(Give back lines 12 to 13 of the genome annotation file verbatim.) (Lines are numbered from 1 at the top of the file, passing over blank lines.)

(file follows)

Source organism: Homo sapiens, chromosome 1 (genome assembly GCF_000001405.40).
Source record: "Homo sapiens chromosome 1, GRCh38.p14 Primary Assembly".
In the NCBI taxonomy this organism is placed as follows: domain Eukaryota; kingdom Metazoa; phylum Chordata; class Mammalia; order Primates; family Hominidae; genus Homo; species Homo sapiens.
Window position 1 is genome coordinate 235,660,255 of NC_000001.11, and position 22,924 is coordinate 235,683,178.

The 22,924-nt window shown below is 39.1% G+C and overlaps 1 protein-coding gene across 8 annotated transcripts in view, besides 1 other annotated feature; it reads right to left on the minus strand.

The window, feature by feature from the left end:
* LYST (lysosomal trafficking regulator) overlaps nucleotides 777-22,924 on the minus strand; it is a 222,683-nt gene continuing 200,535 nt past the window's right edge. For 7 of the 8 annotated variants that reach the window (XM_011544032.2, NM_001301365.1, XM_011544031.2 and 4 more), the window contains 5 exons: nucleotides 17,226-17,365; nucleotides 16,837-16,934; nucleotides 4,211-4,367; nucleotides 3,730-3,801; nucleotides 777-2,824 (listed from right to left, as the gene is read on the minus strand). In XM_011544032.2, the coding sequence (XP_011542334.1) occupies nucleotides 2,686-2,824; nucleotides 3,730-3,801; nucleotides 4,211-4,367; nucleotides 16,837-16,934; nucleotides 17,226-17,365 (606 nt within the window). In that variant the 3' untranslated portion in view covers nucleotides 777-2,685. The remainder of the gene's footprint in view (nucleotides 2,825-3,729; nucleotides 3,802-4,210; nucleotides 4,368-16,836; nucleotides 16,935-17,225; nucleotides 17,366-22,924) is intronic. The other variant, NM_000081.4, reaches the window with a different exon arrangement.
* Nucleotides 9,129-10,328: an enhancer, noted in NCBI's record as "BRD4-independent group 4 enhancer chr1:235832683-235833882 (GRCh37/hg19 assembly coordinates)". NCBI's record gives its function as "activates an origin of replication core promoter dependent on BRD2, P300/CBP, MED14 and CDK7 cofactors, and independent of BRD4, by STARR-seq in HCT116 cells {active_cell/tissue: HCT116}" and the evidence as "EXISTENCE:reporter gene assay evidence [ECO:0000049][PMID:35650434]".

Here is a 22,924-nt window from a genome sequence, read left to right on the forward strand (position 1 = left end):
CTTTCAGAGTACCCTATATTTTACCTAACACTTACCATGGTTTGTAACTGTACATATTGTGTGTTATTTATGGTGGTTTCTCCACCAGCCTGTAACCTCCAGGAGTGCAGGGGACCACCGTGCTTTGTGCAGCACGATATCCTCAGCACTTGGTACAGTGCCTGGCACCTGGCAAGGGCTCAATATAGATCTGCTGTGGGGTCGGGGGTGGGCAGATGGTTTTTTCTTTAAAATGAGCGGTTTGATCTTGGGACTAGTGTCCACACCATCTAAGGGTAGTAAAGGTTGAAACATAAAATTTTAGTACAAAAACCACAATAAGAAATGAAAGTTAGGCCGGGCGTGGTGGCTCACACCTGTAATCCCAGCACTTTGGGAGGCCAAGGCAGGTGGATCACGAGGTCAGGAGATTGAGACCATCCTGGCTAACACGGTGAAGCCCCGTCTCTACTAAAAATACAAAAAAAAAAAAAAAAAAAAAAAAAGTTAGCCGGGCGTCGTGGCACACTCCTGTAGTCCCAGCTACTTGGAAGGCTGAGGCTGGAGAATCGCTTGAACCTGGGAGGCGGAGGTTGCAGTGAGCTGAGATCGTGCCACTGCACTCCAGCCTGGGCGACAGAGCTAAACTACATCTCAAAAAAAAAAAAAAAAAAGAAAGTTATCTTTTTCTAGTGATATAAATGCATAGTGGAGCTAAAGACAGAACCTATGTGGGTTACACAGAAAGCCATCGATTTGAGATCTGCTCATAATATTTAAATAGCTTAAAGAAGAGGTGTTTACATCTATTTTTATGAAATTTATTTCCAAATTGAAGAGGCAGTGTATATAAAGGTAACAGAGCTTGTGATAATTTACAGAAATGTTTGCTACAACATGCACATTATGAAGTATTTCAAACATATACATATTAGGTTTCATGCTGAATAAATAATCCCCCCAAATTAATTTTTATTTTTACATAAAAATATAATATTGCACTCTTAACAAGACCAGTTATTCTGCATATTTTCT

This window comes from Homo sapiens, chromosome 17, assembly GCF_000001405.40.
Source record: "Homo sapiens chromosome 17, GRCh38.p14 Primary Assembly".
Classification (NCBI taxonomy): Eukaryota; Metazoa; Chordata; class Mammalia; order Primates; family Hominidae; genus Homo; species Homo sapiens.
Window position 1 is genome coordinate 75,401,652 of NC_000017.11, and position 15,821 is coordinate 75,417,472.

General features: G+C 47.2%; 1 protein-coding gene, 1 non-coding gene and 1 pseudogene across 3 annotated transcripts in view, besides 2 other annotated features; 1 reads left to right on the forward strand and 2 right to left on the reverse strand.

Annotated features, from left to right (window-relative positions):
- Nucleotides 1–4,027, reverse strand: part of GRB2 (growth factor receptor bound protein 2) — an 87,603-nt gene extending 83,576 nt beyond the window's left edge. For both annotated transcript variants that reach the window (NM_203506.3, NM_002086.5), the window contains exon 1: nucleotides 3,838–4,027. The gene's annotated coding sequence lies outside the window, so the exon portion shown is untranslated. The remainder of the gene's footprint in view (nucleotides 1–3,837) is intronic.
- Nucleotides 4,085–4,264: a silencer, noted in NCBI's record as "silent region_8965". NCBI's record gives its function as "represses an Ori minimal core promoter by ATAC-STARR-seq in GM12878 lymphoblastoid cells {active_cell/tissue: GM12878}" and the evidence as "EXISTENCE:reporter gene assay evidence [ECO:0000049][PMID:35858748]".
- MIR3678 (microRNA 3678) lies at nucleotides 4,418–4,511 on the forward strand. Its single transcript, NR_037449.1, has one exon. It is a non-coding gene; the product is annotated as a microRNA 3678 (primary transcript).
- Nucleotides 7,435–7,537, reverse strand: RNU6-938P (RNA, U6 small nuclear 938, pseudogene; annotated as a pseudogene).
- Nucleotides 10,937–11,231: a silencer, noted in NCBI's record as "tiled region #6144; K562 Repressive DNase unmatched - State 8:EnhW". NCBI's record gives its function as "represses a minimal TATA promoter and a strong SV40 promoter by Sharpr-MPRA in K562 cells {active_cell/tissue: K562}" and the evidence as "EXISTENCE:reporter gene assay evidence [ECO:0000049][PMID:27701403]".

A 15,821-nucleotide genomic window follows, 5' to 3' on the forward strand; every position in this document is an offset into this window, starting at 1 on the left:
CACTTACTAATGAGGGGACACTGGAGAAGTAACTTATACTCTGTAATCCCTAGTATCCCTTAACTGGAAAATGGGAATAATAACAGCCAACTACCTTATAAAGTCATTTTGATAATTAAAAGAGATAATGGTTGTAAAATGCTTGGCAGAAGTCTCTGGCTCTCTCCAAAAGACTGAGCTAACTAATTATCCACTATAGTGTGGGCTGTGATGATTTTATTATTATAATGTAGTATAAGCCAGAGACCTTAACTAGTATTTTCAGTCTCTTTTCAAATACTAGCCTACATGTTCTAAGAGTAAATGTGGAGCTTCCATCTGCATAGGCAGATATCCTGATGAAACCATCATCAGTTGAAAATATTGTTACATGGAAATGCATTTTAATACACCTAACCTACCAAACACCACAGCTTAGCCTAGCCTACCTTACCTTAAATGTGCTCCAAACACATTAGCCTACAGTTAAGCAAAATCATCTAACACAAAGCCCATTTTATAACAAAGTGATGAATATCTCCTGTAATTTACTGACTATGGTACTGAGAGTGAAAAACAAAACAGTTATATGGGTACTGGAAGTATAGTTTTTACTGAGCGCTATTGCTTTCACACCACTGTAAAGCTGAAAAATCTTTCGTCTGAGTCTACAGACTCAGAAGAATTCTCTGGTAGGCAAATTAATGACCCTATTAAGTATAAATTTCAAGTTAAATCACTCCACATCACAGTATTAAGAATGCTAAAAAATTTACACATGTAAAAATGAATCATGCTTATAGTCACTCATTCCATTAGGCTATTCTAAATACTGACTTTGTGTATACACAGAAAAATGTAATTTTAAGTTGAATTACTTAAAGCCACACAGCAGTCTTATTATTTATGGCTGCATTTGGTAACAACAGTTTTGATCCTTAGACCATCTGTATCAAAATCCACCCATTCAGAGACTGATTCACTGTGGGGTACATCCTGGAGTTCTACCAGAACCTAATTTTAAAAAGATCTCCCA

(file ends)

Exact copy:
Source record: "Homo sapiens chromosome 17, GRCh38.p14 Primary Assembly".
Classification (NCBI taxonomy): Eukaryota; Metazoa; Chordata; class Mammalia; order Primates; family Hominidae; genus Homo; species Homo sapiens.